A way to reprice Asia’s costly gas

15 July 2014

An LNG carrier: photo by Kenhodge13 via Flickr: http://creativecommons.org/licenses/by/2.0

Asian gas markets are multifaceted. Some are mature such as Japan and Korea, others are emerging giants such as China and India, and still others are rapidly developing ones, such as in Southeast Asia.

But regardless of their degree of maturity and size, most of these markets will need to import more gas, as domestic production (when relevant) cannot keep up with rising consumption.

Asia will represent almost half of global incremental gas consumption over the medium term (2012-18), and half of this increase will need to be met by additional imports. Because of the region’s geographical specificities, liquefied natural gas (LNG) is expected to play an ever larger role in filling that gap, with Asia absorbing 80% of incremental LNG imports. Japan, Korea and Chinese Taipei have been importing LNG for decades, but other countries are relatively new to the game. China and India started in 2005-06, while various Southeast Asian countries began only over the past three years.

A changing market with old pricing

Global LNG markets are facing unprecedented uncertainties due to growing pressures on the current pricing system that is based on oil indexation.

Oil indexation had remained relatively unchallenged in Asia since it started some 40 years ago, with countries such as Japan willing to pay a premium compared with other countries to guarantee security of gas supplies. Japan paid USD 0.8 per million British thermal units (MBtu) more than Germany for gas in 2003-04.

But oil indexation in LNG contracts has generated particularly high prices over the past few years. Over 2012, Japan’s premium was USD 5.2/MBtu above the average of the UK National Balancing Point and the German border price. The gap grew as European utilities renegotiated over 2010-12 their long-term contracts to introduce partial spot price indexation. Asian utilities have done no such renegotiation, at least not in terms of including spot indexation in existing contracts.

Besides, after the Fukushima Daiichi accident led to a halt of nuclear power in Japan, utilities there had to hunt for LNG supplies, which made it difficult for them to bargain on prices.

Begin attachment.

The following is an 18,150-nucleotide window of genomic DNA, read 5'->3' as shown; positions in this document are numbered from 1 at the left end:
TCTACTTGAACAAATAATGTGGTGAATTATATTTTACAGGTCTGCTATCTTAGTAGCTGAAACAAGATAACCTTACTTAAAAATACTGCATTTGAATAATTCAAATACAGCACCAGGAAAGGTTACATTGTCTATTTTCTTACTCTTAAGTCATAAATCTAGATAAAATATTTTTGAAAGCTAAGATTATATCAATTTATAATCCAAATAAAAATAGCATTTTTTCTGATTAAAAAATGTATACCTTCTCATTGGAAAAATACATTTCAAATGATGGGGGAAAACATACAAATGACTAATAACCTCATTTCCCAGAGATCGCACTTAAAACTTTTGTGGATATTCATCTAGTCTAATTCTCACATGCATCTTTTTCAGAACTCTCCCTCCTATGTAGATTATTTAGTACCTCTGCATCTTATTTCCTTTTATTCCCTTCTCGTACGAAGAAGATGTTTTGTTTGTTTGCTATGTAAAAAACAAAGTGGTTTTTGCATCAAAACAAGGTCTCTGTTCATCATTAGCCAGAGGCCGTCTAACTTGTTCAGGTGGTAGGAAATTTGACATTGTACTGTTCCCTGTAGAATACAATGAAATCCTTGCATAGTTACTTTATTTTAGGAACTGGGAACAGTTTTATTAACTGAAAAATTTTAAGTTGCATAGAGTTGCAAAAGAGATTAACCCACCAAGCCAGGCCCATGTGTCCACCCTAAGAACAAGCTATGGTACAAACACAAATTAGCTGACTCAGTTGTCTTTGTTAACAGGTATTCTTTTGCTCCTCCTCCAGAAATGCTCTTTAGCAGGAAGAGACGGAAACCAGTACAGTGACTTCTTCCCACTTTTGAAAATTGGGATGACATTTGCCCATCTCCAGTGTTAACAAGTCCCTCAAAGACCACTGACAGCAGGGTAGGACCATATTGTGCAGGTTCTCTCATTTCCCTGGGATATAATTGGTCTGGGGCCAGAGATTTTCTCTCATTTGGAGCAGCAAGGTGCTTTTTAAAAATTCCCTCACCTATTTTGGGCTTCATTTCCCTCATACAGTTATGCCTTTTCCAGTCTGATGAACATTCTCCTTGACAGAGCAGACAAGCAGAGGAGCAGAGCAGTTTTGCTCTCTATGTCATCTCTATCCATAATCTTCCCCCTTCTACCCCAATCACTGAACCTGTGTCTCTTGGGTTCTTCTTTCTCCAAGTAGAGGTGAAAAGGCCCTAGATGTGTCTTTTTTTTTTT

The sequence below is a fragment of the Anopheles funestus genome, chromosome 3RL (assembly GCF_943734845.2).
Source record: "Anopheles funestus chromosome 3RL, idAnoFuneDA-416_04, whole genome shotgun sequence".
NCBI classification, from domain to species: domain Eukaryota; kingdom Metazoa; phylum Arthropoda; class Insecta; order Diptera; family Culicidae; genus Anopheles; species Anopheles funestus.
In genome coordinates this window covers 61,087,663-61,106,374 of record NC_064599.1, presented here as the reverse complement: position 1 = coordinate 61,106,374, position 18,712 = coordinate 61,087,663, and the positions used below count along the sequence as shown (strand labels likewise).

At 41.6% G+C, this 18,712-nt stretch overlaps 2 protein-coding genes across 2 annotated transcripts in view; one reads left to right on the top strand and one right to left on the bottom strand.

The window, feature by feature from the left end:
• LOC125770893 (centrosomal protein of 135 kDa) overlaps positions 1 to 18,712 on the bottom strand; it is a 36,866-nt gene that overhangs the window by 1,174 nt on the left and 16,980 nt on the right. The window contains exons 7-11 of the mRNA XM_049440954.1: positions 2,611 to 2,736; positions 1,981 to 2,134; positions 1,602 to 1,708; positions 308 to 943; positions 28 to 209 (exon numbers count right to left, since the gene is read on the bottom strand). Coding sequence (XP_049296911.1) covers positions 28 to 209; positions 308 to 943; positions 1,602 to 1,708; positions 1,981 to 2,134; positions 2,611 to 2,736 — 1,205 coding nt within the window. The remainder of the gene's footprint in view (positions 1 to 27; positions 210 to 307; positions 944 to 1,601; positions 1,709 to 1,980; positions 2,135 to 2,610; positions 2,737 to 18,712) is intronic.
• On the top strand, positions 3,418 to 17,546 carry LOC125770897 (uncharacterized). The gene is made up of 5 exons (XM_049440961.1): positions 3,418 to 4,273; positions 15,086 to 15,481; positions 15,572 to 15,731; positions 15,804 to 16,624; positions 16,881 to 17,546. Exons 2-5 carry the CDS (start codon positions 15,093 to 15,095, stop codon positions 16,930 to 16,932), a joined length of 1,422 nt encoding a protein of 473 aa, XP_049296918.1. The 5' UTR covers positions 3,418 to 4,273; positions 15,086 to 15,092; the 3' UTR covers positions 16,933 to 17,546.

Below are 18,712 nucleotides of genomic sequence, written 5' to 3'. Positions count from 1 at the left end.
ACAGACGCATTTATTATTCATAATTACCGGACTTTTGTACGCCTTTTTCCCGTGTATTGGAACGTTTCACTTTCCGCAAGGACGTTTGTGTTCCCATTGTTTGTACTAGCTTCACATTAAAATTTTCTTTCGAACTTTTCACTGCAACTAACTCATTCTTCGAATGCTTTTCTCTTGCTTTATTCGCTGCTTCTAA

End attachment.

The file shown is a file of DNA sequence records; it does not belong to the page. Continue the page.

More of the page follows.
The shale gas (and shale oil) revolution in North America has already profoundly changed global gas markets by lowering Henry Hub gas prices, which serve as US benchmarks, changing expectations in terms of LNG flows and triggering renegotiation of contracts’ prices in Europe. Consuming countries, in particular in Asia, are increasingly focused on lowering prices, and a solution could be to include Henry Hub indexation in future supply contracts rather than the traditional crude oil indexation.

Asia may not be able to get prices as low as those in Europe, given that the region is on average farther from key producers – notably the largest one, Qatar, but also the Gulf of Mexico projects in the United States. The example of Japan is the most visible, but except for a few legacy contracts, Asian countries are all paying high costs for imported LNG, with the 2012 price for the region at about USD 15/MBtu.

Options that could close Asia’s premium

Using Henry Hub indexation rather than oil is the only credible medium-term way to change the pricing indexation. Based on current Henry Hub prices of about USD 4/MBtu and on the formulae adopted by exporters, LNG can be delivered to Asian markets at about USD 11/MBtu, significantly below current prices.

But Henry Hub dynamics differ significantly from those in Asia, which means that producers are reluctant to accept its prices as an alternative to oil indexation. Then there are the current low levels and volatility of Henry Hub prices.

All Asian countries have expressed high interest in a longer-term alternative: developing a natural gas trading hub in Asia. Recent trends have been encouraging, and such a hub would change the way LNG is marketed and traded, introducing increasing flexibility. As the IEA highlighted in previous work, the lengthy transition would require substantial transformation of Asian gas markets, such as a hands-off government approach to energy issues, third-party access to infrastructure and wholesale price liberalisation

This article by Anne-Sophie Corbeau, until 2014 the IEA Senior Gas Analyst, originally appeared in IEA Energy: The Journal of the International Energy Agency. Through the end of 2014, the IEA regularly produced IEA Energy, but analysis and views contained in the journal are those of individual IEA analysts and not necessarily those of the IEA Secretariat or IEA member countries, and are not to be construed as advice on any specific issue or situation. Click here to read issues of IEA Energy.